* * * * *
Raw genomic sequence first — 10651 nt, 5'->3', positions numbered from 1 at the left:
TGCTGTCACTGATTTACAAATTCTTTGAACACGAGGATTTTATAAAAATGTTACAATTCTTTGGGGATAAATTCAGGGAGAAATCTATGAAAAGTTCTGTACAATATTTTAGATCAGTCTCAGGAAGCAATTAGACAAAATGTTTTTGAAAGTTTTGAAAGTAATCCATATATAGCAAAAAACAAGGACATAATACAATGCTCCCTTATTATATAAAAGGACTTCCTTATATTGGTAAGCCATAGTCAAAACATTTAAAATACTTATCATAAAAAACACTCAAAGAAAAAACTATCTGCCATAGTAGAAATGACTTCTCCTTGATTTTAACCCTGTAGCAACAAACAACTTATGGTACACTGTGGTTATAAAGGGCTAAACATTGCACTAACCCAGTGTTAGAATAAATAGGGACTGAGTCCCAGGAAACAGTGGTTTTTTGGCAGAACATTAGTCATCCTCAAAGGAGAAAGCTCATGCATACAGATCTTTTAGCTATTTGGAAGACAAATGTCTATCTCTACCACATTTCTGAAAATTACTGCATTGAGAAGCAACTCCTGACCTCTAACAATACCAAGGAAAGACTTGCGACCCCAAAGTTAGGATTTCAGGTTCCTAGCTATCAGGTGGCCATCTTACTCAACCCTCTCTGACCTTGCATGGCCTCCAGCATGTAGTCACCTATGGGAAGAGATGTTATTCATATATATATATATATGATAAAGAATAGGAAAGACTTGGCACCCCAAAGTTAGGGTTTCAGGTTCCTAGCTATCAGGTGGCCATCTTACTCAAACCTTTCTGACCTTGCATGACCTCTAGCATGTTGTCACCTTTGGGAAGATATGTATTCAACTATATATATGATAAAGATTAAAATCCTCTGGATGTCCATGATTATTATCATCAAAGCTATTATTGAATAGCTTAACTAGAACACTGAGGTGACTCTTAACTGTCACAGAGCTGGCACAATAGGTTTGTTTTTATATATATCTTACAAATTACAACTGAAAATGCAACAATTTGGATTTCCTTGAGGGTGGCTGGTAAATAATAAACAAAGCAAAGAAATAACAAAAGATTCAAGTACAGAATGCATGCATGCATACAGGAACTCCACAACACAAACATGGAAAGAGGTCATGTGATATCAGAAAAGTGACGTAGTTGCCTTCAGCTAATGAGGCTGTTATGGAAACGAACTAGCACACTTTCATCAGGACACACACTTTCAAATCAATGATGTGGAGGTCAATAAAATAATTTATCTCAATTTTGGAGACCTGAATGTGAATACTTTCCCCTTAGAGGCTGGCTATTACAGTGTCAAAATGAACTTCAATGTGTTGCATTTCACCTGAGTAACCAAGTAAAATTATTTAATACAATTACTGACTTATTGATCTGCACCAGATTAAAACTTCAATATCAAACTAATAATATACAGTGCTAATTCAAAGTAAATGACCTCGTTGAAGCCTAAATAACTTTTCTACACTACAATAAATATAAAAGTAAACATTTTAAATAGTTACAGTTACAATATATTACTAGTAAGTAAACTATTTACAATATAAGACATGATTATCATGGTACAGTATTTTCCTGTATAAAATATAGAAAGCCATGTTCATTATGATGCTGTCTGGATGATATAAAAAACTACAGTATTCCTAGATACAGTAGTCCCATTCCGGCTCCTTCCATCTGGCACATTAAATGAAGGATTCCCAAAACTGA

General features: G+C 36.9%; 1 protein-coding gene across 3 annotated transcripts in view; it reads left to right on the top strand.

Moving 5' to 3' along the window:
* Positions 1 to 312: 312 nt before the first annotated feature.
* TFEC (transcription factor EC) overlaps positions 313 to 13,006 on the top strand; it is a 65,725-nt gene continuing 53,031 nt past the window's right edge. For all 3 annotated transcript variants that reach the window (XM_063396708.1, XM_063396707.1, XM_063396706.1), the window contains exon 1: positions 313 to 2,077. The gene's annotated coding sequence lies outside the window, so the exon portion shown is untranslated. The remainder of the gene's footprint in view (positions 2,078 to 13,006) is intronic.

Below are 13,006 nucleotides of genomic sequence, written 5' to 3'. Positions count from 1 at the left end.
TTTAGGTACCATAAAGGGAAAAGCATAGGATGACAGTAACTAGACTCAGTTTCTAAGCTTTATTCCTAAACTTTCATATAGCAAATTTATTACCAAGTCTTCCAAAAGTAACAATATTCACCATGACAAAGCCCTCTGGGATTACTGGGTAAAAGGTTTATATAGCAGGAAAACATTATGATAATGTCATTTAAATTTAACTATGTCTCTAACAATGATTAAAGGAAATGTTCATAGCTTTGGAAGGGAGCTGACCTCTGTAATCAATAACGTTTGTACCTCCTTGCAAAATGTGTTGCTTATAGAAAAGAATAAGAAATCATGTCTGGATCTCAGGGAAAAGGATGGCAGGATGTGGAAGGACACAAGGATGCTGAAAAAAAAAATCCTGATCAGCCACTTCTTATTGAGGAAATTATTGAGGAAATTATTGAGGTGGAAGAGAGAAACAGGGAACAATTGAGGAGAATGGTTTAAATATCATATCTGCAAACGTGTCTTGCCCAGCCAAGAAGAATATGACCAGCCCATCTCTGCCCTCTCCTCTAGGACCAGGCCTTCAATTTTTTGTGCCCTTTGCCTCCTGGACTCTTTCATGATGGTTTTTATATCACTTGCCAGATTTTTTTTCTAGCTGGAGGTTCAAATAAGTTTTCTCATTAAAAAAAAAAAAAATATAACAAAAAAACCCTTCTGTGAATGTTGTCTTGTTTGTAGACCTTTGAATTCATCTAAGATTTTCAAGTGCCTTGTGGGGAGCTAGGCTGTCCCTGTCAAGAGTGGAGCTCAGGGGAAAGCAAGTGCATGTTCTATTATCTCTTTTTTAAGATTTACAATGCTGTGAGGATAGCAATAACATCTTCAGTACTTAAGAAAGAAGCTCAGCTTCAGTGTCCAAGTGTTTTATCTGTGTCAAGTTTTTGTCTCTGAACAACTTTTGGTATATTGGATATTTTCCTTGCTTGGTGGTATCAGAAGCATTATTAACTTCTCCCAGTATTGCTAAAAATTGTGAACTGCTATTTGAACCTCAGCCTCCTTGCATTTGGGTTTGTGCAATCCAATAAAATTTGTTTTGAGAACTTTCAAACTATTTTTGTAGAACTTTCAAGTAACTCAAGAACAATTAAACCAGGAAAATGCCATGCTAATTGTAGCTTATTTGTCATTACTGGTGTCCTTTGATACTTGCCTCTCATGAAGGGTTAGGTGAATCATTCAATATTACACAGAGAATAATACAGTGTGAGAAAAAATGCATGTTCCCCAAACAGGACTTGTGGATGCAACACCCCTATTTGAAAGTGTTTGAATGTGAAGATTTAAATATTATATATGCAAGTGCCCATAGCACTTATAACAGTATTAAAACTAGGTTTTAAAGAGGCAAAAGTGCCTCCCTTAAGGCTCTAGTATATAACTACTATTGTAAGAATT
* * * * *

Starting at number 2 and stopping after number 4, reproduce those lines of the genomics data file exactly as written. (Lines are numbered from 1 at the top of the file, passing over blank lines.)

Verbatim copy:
TGCTGTCACTGATTTACAAATTCTTTGAACACGAGGATTTTATAAAAATGTTACAATTCTTTGGGGATAAATTCAGGGAGAAATCTATGAAAAGTTCTGTACAATATTTTAGATCAGTCTCAGGAAGCAATTAGACAAAATGTTTTTGAAAGTTTTGAAAGTAATCCATATATAGCAAAAAACAAGGACATAATACAATGCTCCCTTATTATATAAAAGGACTTCCTTATATTGGTAAGCCATAGTCAAAACATTTAAAATACTTATCATAAAAAACACTCAAAGAAAAAACTATCTGCCATAGTAGAAATGACTTCTCCTTGATTTTAACCCTGTAGCAACAAACAACTTATGGTACACTGTGGTTATAAAGGGCTAAACATTGCACTAACCCAGTGTTAGAATAAATAGGGACTGAGTCCCAGGAAACAGTGGTTTTTTGGCAGAACATTAGTCATCCTCAAAGGAGAAAGCTCATGCATACAGATCTTTTAGCTATTTGGAAGACAAATGTCTATCTCTACCACATTTCTGAAAATTACTGCATTGAGAAGCAACTCCTGACCTCTAACAATACCAAGGAAAGACTTGCGACCCCAAAGTTAGGATTTCAGGTTCCTAGCTATCAGGTGGCCATCTTACTCAACCCTCTCTGACCTTGCATGGCCTCCAGCATGTAGTCACCTATGGGAAGAGATGTTATTCATATATATATATATATGATAAAGAATAGGAAAGACTTGGCACCCCAAAGTTAGGGTTTCAGGTTCCTAGCTATCAGGTGGCCATCTTACTCAAACCTTTCTGACCTTGCATGACCTCTAGCATGTTGTCACCTTTGGGAAGATATGTATTCAACTATATATATGATAAAGATTAAAATCCTCTGGATGTCCATGATTATTATCATCAAAGCTATTATTGAATAGCTTAACTAGAACACTGAGGTGACTCTTAACTGTCACAGAGCTGGCACAATAGGTTTGTTTTTATATATATCTTACAAATTACAACTGAAAATGCAACAATTTGGATTTCCTTGAGGGTGGCTGGTAAATAATAAACAAAGCAAAGAAATAACAAAAGATTCAAGTACAGAATGCATGCATGCATACAGGAACTCCACAACACAAACATGGAAAGAGGTCATGTGATATCAGAAAAGTGACGTAGTTGCCTTCAGCTAATGAGGCTGTTATGGAAACGAACTAGCACACTTTCATCAGGACACACACTTTCAAATCAATGATGTGGAGGTCAATAAAATAATTTATCTCAATTTTGGAGACCTGAATGTGAATACTTTCCCCTTAGAGGCTGGCTATTACAGTGTCAAAATGAACTTCAATGTGTTGCATTTCACCTGAGTAACCAAGTAAAATTATTTAATACAATTACTGACTTATTGATCTGCACCAGATTAAAACTTCAATATCAAACTAATAATATACAGTGCTAATTCAAAGTAAATGACCTCGTTGAAGCCTAAATAACTTTTCTACACTACAATAAATATAAAAGTAAACATTTTAAATAGTTACAGTTACAATATATTACTAGTAAGTAAACTATTTACAATATAAGACATGATTATCATGGTACAGTATTTTCCTGTATAAAATATAGAAAGCCATGTTCATTATGATGCTGTCTGGATGATATAAAAAACTACAGTATTCCTAGATACAGTAGTCCCATTCCGGCTCCTTCCATCTGGCACATTAAATGAAGGATTCCCAAAACTGA

General features: G+C 36.9%; 1 protein-coding gene across 3 annotated transcripts in view; it reads left to right on the top strand.

Moving 5' to 3' along the window: